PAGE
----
Dancing with the Stars and the knock-off shows are increasing interest in dance, in much the same way Nick/Tuck increased interest in cosmetic surgery. Of course, just like staring in the mirror at your wrinkles doesn’t mean you will have surgery, watching dancing doesn’t mean you will get off the sofa.
Knowing the potential health benefits may prove to be an incentive. Since “roughly 18%, of the USA’s 79 million baby boomers can expect to develop Alzheimer’s or some other form of dementia in their lifetime“, according to a newly released report 2008 Alzheimer’s Disease Facts and Figures.
If I was a screenwriter and needed an au courant health problem to feature, I know where to turn. The Winter 2008 issue of Real to Reel provides a synopsis from media sources and leading health agencies, including how malaria-infected mosquitoes are being used to develop a new vaccine and how a door-to-door salesman donated a kidney to someone he tried to sell a vacuum cleaner to. It’s easy to imagine the taken-from-real-life dramas that could result and to furthermore see the opportunities to increase health literacy and awareness.
Hollywood, Health & Society (HHS), part of the USC Annenberg Norman Lear Center, helps entertainment writers with medical and health storylines. Their Sentinel for Health Awards “recognize exemplary TV storylines that best inform, educate and motivate viewers to make choices for healthier and safer lives. Past recognition has been given for storylines about breast cancer, diabetes, HIV/AIDS, alcoholism, disability, fetal alcohol syndrome, car crashes, organ donation, and safe sex.” The award was started by the CDC for soap operas and has been expanded to include “daytime drama, primetime drama, primetime minor storyline, primetime comedy and telenovela.”
While I am focused primarily on the use of health web sites and online health communities, I realize the strong influence of print, TV, plays, and movies. I wrote earlier this month about Ellen Goodman’s column about conflicting health messages and the difficulty of knowing what to do – or which study to believe – to stay healthy. The influence of TV, plays, and movies is more powerful since the message is more visual and designed to engage the viewer’s emotions (my heart was pounding the last time I watched Nip/Tuck). According to O Magazine, the CDC reports that 88% of Americans learn about health issues from TV and I imagine that the number is high for movies, plays, novels, and other creative media: virtually all include someone who is ill, dying, or dies during the course of the story.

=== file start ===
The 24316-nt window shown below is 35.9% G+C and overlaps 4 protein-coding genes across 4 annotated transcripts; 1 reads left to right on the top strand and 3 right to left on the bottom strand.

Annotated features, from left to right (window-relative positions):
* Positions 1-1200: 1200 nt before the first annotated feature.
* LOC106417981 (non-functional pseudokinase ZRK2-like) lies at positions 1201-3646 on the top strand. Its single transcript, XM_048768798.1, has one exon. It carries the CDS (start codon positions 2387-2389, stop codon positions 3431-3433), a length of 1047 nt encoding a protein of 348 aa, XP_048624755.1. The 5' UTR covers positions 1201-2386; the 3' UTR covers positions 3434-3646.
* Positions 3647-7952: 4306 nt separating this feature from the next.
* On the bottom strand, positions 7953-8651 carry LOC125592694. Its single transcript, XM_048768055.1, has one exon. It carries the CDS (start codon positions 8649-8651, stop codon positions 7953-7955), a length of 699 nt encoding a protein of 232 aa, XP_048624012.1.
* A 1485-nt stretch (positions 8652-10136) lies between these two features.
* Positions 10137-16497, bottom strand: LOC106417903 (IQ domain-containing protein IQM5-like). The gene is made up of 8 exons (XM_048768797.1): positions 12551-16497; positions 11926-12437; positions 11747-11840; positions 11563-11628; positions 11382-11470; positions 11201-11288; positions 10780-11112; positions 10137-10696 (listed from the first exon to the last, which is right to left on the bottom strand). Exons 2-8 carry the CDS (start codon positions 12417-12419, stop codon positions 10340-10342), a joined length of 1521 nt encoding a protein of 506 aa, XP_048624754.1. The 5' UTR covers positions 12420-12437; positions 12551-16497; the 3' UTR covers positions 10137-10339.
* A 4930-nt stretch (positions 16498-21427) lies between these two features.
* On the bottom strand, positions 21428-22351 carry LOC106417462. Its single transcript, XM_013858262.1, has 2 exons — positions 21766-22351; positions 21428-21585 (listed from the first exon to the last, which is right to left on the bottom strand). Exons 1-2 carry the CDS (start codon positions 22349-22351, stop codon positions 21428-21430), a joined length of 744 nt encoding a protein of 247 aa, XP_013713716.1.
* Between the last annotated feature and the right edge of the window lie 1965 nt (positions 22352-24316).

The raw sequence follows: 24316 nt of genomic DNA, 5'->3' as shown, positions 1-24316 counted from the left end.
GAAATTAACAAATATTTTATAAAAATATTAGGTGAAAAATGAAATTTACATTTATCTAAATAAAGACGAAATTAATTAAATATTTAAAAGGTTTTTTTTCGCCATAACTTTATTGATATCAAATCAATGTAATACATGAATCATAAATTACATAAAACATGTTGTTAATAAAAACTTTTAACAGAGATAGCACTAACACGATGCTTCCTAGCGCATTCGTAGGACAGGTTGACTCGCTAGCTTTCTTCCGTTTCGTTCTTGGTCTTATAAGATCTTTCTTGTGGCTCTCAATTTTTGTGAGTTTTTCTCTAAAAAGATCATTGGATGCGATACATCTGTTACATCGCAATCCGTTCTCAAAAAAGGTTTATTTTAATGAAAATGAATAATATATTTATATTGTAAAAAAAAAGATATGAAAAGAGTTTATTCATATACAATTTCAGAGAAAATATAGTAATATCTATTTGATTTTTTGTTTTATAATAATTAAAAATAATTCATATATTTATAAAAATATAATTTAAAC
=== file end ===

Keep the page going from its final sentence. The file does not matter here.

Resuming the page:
Where is the line between accuracy and creative license? The CDC and other agencies are at the accuracy end, but efforts like HHS certainly increase the accuracy of the abundant creative outlets. On the one hand, Forbes reports that “a new study by researchers at the University of Southern California, published this month in the Journal of Health Communication,… shows viewers of an ER storyline about teen obesity, hypertension and healthy eating habits were 65% more likely to report a positive change in their behavior after watching.” And on the other hand, WebMD reports that the number of people having cosmetic surgery is increasing and that many people have inaccurate perceptions of the recovery process and the impact of the surgery on their lives due in part to television makeover shows like The Swan and Extreme Makeover.
Health web sites and online health communities share many of these problems in terms of their accuracy and potential impact, the primary difference being that they are not designed for entertainment.